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Two objects moving away from eachother at c - Special relativity

  1. Jul 14, 2009 #1
    While I've got all the concepts of time dilation,the twin paradox and length contraction in my head, I still can't get my head around the fact of the following scenario,

    Just imagine two rockets in space, moving away from each other in opposite directions at 0.95c or even just c,

    in the reference frame of one rocket, wouldn't the other rocket be moving at a speed greater than the speed of light?

    what is happening to the opposite moving rocket in one rockets reference frame?
    is it getting younger? because of time dilation, wouldn't it turn out to be going back in time? and getting larger instead of contracting(or is it stretching negatively?)

    help thanks
     
  2. jcsd
  3. Jul 14, 2009 #2
    another thing, light travels at c in a vaccum, so assuming the rockets are traveling in a vaccum also, they won't be able to see eachother because in all of the reference frames, they are traveling faster than c"?
     
  4. Jul 14, 2009 #3

    diazona

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    One thing at a time:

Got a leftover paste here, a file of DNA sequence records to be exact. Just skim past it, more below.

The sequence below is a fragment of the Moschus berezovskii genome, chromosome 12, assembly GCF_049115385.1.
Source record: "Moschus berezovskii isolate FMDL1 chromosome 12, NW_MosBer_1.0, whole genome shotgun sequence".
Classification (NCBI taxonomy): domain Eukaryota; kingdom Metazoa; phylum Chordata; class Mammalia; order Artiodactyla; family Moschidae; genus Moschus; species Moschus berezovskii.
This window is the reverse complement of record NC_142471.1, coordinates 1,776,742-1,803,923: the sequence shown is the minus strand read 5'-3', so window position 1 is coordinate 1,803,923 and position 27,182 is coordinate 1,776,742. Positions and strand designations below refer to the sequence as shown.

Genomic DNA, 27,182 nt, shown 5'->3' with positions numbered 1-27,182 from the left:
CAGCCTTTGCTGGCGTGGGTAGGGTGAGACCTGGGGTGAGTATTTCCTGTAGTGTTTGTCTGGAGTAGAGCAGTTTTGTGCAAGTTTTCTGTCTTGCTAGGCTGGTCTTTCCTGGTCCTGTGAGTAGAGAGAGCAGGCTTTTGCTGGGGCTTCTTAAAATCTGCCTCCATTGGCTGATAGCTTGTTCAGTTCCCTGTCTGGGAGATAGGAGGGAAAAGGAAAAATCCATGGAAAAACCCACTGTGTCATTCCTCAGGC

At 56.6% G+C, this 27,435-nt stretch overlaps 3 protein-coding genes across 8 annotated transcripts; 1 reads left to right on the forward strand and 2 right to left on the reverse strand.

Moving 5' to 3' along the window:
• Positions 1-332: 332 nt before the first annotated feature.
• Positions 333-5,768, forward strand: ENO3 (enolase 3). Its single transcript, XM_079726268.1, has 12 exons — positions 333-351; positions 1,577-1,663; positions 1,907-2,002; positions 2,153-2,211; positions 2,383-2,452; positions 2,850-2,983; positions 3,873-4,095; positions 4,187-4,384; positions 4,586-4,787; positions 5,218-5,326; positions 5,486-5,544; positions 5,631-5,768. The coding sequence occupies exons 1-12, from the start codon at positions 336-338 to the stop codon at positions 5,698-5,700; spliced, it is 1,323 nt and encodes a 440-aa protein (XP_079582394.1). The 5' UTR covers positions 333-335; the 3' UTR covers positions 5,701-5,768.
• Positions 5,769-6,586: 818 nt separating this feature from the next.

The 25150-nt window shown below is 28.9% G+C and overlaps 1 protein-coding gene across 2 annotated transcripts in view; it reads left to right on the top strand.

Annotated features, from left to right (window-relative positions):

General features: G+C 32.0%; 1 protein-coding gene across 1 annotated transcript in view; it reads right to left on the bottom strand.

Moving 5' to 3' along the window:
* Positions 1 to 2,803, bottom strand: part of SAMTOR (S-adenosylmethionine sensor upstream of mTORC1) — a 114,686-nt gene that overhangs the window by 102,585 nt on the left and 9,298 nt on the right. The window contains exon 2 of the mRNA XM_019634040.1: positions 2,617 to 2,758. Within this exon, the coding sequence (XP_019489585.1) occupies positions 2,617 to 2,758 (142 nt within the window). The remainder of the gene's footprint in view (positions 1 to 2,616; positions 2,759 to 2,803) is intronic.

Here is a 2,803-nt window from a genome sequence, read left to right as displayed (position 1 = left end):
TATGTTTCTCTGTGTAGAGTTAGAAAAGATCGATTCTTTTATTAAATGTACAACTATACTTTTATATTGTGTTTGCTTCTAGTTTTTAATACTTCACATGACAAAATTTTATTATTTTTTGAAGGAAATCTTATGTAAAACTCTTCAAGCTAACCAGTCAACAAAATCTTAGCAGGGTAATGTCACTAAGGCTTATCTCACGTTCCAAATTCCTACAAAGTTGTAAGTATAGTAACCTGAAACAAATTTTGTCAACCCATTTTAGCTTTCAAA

No, it wouldn't, and here's why: first, those .95c speeds you're talking about are measured from a certain reference frame. Let's say that's the Earth's reference frame. But to find the speed of rocket 2 in the reference frame of rocket 1 (which is what you're asking about), you have to "boost" yourself from the Earth's reference frame to the rocket 1 reference frame, and when you do that, the velocity of rocket 2 changes like so:
    [tex]v' = \frac{u+v}{1+\frac{uv}{c^2}}[/tex]
    It's not just simple addition, like you might think. So .95c + .95c is wrong. When you plug into the proper formula, you get
    [tex]v' = \frac{.95c+.95c}{1+\frac{(.95c)(.95c)}{c^2}} = 0.9987c[/tex]
    So in the reference frame of rocket 1, rocket 2 is moving at 0.9987c, which is close to but still less than the speed of light.
     
  5. Jul 14, 2009 #4
    Oh,

    cheers
     
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